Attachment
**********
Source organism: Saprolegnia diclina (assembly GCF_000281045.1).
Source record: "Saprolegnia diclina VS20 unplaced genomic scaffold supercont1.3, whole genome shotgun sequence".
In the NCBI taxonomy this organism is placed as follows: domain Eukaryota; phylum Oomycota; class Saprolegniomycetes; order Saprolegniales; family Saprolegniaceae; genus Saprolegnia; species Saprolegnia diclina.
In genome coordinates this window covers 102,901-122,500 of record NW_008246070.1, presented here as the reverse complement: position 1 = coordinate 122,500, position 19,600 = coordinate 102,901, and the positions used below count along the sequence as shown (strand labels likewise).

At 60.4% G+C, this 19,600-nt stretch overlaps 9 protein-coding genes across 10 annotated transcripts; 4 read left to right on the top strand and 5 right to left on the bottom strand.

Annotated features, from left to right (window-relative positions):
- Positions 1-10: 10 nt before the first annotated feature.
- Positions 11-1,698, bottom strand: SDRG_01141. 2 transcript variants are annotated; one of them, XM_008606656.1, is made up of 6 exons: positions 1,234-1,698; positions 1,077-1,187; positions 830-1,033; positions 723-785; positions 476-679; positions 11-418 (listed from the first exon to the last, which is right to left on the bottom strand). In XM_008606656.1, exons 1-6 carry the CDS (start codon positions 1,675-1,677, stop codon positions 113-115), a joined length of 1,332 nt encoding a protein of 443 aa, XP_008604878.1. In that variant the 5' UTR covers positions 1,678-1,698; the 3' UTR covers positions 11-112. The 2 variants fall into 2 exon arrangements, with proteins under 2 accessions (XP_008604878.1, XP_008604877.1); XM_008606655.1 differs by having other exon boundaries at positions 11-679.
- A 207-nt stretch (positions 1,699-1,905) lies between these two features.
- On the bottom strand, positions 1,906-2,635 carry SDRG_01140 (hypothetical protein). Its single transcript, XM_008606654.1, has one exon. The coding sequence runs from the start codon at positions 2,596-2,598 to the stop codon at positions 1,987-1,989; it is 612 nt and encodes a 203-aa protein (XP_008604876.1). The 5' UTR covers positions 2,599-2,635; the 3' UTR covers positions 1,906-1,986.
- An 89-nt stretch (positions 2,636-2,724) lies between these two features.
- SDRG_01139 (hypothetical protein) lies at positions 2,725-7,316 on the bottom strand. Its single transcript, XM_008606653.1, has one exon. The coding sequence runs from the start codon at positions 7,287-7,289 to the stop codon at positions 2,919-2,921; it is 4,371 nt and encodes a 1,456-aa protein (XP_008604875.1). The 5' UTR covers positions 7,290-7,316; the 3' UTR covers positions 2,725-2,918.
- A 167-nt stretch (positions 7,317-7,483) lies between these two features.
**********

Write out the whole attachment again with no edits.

Source organism: Saprolegnia diclina (assembly GCF_000281045.1).
Source record: "Saprolegnia diclina VS20 unplaced genomic scaffold supercont1.3, whole genome shotgun sequence".
In the NCBI taxonomy this organism is placed as follows: domain Eukaryota; phylum Oomycota; class Saprolegniomycetes; order Saprolegniales; family Saprolegniaceae; genus Saprolegnia; species Saprolegnia diclina.
In genome coordinates this window covers 102,901-122,500 of record NW_008246070.1, presented here as the reverse complement: position 1 = coordinate 122,500, position 19,600 = coordinate 102,901, and the positions used below count along the sequence as shown (strand labels likewise).

At 60.4% G+C, this 19,600-nt stretch overlaps 9 protein-coding genes across 10 annotated transcripts; 4 read left to right on the top strand and 5 right to left on the bottom strand.

Annotated features, from left to right (window-relative positions):
- Positions 1-10: 10 nt before the first annotated feature.
- Positions 11-1,698, bottom strand: SDRG_01141. 2 transcript variants are annotated; one of them, XM_008606656.1, is made up of 6 exons: positions 1,234-1,698; positions 1,077-1,187; positions 830-1,033; positions 723-785; positions 476-679; positions 11-418 (listed from the first exon to the last, which is right to left on the bottom strand). In XM_008606656.1, exons 1-6 carry the CDS (start codon positions 1,675-1,677, stop codon positions 113-115), a joined length of 1,332 nt encoding a protein of 443 aa, XP_008604878.1. In that variant the 5' UTR covers positions 1,678-1,698; the 3' UTR covers positions 11-112. The 2 variants fall into 2 exon arrangements, with proteins under 2 accessions (XP_008604878.1, XP_008604877.1); XM_008606655.1 differs by having other exon boundaries at positions 11-679.
- A 207-nt stretch (positions 1,699-1,905) lies between these two features.
- On the bottom strand, positions 1,906-2,635 carry SDRG_01140 (hypothetical protein). Its single transcript, XM_008606654.1, has one exon. The coding sequence runs from the start codon at positions 2,596-2,598 to the stop codon at positions 1,987-1,989; it is 612 nt and encodes a 203-aa protein (XP_008604876.1). The 5' UTR covers positions 2,599-2,635; the 3' UTR covers positions 1,906-1,986.
- An 89-nt stretch (positions 2,636-2,724) lies between these two features.
- SDRG_01139 (hypothetical protein) lies at positions 2,725-7,316 on the bottom strand. Its single transcript, XM_008606653.1, has one exon. The coding sequence runs from the start codon at positions 7,287-7,289 to the stop codon at positions 2,919-2,921; it is 4,371 nt and encodes a 1,456-aa protein (XP_008604875.1). The 5' UTR covers positions 7,290-7,316; the 3' UTR covers positions 2,725-2,918.
- A 167-nt stretch (positions 7,317-7,483) lies between these two features.